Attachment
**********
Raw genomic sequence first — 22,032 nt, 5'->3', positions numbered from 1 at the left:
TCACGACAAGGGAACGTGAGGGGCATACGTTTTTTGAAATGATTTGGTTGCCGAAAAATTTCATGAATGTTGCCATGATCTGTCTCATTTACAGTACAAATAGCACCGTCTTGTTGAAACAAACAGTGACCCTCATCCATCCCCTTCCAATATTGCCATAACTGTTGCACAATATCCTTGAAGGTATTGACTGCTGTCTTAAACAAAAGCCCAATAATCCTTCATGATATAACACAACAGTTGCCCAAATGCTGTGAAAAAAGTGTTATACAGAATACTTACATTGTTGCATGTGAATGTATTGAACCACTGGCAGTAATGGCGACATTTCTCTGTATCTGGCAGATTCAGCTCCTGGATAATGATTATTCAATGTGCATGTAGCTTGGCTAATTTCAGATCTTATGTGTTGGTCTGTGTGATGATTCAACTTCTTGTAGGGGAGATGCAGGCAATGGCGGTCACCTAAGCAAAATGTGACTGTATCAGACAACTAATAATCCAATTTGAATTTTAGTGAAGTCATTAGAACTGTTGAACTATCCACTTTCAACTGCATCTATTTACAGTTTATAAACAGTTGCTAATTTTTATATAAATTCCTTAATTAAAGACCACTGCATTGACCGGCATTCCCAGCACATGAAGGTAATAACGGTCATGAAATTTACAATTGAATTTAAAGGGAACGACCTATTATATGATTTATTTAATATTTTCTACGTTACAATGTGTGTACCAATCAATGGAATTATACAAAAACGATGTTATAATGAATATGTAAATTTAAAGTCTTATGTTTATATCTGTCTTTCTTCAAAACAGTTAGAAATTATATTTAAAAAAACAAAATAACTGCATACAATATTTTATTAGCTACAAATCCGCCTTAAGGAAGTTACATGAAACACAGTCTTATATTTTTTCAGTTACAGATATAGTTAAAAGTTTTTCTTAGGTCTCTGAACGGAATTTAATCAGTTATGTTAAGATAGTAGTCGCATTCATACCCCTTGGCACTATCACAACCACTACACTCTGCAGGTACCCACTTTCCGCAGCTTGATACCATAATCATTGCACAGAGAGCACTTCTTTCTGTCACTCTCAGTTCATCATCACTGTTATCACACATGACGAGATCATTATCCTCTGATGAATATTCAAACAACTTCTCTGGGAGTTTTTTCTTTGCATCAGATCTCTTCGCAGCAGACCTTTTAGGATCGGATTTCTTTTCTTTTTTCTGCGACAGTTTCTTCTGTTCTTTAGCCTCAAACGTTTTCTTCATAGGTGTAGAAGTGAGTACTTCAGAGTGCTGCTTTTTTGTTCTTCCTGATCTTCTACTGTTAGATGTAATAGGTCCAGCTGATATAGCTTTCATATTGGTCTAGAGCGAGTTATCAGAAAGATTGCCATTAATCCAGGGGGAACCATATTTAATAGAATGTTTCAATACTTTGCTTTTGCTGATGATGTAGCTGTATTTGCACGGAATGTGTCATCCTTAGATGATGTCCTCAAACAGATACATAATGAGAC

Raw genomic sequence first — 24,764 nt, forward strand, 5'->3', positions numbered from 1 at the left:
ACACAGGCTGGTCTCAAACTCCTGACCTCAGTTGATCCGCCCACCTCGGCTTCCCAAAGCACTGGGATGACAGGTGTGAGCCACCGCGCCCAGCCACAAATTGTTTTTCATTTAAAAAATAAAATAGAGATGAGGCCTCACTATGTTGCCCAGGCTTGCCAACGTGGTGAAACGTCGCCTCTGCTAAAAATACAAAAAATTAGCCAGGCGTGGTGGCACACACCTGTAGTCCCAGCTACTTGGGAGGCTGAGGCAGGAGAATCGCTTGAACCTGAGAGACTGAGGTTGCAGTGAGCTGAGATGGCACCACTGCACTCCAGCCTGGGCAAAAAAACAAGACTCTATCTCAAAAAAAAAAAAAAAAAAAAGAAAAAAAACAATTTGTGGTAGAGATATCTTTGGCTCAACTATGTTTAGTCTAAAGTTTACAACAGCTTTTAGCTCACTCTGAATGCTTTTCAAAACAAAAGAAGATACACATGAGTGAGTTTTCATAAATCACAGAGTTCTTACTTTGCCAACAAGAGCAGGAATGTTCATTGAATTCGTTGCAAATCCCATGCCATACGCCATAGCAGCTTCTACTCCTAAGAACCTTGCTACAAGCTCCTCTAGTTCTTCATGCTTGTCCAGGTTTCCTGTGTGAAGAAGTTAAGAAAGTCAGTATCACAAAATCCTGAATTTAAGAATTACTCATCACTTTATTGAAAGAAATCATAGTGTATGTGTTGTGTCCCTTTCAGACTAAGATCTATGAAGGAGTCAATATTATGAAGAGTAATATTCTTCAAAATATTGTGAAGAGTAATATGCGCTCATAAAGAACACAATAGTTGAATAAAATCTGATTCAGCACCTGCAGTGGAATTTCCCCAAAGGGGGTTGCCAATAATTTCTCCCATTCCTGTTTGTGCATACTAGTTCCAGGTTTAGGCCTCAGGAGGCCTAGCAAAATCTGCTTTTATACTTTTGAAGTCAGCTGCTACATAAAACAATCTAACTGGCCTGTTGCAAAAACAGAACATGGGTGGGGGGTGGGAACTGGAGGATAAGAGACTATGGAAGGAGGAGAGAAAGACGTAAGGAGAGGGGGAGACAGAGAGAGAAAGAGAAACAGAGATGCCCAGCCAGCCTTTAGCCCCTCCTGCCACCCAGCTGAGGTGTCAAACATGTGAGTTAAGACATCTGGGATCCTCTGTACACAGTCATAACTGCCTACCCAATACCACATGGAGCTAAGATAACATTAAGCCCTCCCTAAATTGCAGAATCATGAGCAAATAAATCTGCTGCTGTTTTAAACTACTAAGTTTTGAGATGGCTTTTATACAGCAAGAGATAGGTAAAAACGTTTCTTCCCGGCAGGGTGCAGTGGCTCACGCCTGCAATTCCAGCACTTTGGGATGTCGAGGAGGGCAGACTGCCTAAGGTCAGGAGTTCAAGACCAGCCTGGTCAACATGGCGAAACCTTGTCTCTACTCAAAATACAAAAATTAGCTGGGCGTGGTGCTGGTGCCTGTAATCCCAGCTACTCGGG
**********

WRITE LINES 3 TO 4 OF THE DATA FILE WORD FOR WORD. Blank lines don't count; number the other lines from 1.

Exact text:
Raw genomic sequence first — 24,764 nt, forward strand, 5'->3', positions numbered from 1 at the left:
ACACAGGCTGGTCTCAAACTCCTGACCTCAGTTGATCCGCCCACCTCGGCTTCCCAAAGCACTGGGATGACAGGTGTGAGCCACCGCGCCCAGCCACAAATTGTTTTTCATTTAAAAAATAAAATAGAGATGAGGCCTCACTATGTTGCCCAGGCTTGCCAACGTGGTGAAACGTCGCCTCTGCTAAAAATACAAAAAATTAGCCAGGCGTGGTGGCACACACCTGTAGTCCCAGCTACTTGGGAGGCTGAGGCAGGAGAATCGCTTGAACCTGAGAGACTGAGGTTGCAGTGAGCTGAGATGGCACCACTGCACTCCAGCCTGGGCAAAAAAACAAGACTCTATCTCAAAAAAAAAAAAAAAAAAAAGAAAAAAAACAATTTGTGGTAGAGATATCTTTGGCTCAACTATGTTTAGTCTAAAGTTTACAACAGCTTTTAGCTCACTCTGAATGCTTTTCAAAACAAAAGAAGATACACATGAGTGAGTTTTCATAAATCACAGAGTTCTTACTTTGCCAACAAGAGCAGGAATGTTCATTGAATTCGTTGCAAATCCCATGCCATACGCCATAGCAGCTTCTACTCCTAAGAACCTTGCTACAAGCTCCTCTAGTTCTTCATGCTTGTCCAGGTTTCCTGTGTGAAGAAGTTAAGAAAGTCAGTATCACAAAATCCTGAATTTAAGAATTACTCATCACTTTATTGAAAGAAATCATAGTGTATGTGTTGTGTCCCTTTCAGACTAAGATCTATGAAGGAGTCAATATTATGAAGAGTAATATTCTTCAAAATATTGTGAAGAGTAATATGCGCTCATAAAGAACACAATAGTTGAATAAAATCTGATTCAGCACCTGCAGTGGAATTTCCCCAAAGGGGGTTGCCAATAATTTCTCCCATTCCTGTTTGTGCATACTAGTTCCAGGTTTAGGCCTCAGGAGGCCTAGCAAAATCTGCTTTTATACTTTTGAAGTCAGCTGCTACATAAAACAATCTAACTGGCCTGTTGCAAAAACAGAACATGGGTGGGGGGTGGGAACTGGAGGATAAGAGACTATGGAAGGAGGAGAGAAAGACGTAAGGAGAGGGGGAGACAGAGAGAGAAAGAGAAACAGAGATGCCCAGCCAGCCTTTAGCCCCTCCTGCCACCCAGCTGAGGTGTCAAACATGTGAGTTAAGACATCTGGGATCCTCTGTACACAGTCATAACTGCCTACCCAATACCACATGGAGCTAAGATAACATTAAGCCCTCCCTAAATTGCAGAATCATGAGCAAATAAATCTGCTGCTGTTTTAAACTACTAAGTTTTGAGATGGCTTTTATACAGCAAGAGATAGGTAAAAACGTTTCTTCCCGGCAGGGTGCAGTGGCTCACGCCTGCAATTCCAGCACTTTGGGATGTCGAGGAGGGCAGACTGCCTAAGGTCAGGAGTTCAAGACCAGCCTGGTCAACATGGCGAAACCTTGTCTCTACTCAAAATACAAAAATTAGCTGGGCGTGGTGCTGGTGCCTGTAATCCCAGCTACTCGGG